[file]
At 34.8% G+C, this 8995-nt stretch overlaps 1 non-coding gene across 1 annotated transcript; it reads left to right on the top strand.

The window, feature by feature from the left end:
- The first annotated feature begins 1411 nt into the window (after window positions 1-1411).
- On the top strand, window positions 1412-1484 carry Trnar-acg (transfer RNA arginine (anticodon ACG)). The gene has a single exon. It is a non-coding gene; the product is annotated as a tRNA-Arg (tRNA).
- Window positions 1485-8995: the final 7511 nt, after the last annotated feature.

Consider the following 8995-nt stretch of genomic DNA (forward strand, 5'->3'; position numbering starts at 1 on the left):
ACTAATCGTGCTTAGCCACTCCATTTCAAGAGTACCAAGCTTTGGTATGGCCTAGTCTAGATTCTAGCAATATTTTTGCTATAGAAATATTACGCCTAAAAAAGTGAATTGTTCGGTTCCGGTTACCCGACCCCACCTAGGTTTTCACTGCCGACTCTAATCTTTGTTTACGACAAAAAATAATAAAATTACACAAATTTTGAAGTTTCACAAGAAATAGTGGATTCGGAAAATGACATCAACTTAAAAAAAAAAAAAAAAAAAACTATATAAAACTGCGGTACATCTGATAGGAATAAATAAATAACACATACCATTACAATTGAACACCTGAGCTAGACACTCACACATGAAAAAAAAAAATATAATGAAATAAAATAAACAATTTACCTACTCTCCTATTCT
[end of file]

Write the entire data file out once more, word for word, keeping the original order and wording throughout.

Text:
At 34.8% G+C, this 8995-nt stretch overlaps 1 non-coding gene across 1 annotated transcript; it reads left to right on the top strand.

The window, feature by feature from the left end:
- The first annotated feature begins 1411 nt into the window (after window positions 1-1411).
- On the top strand, window positions 1412-1484 carry Trnar-acg (transfer RNA arginine (anticodon ACG)). The gene has a single exon. It is a non-coding gene; the product is annotated as a tRNA-Arg (tRNA).
- Window positions 1485-8995: the final 7511 nt, after the last annotated feature.

Consider the following 8995-nt stretch of genomic DNA (forward strand, 5'->3'; position numbering starts at 1 on the left):
ACTAATCGTGCTTAGCCACTCCATTTCAAGAGTACCAAGCTTTGGTATGGCCTAGTCTAGATTCTAGCAATATTTTTGCTATAGAAATATTACGCCTAAAAAAGTGAATTGTTCGGTTCCGGTTACCCGACCCCACCTAGGTTTTCACTGCCGACTCTAATCTTTGTTTACGACAAAAAATAATAAAATTACACAAATTTTGAAGTTTCACAAGAAATAGTGGATTCGGAAAATGACATCAACTTAAAAAAAAAAAAAAAAAAAACTATATAAAACTGCGGTACATCTGATAGGAATAAATAAATAACACATACCATTACAATTGAACACCTGAGCTAGACACTCACACATGAAAAAAAAAAATATAATGAAATAAAATAAACAATTTACCTACTCTCCTATTCT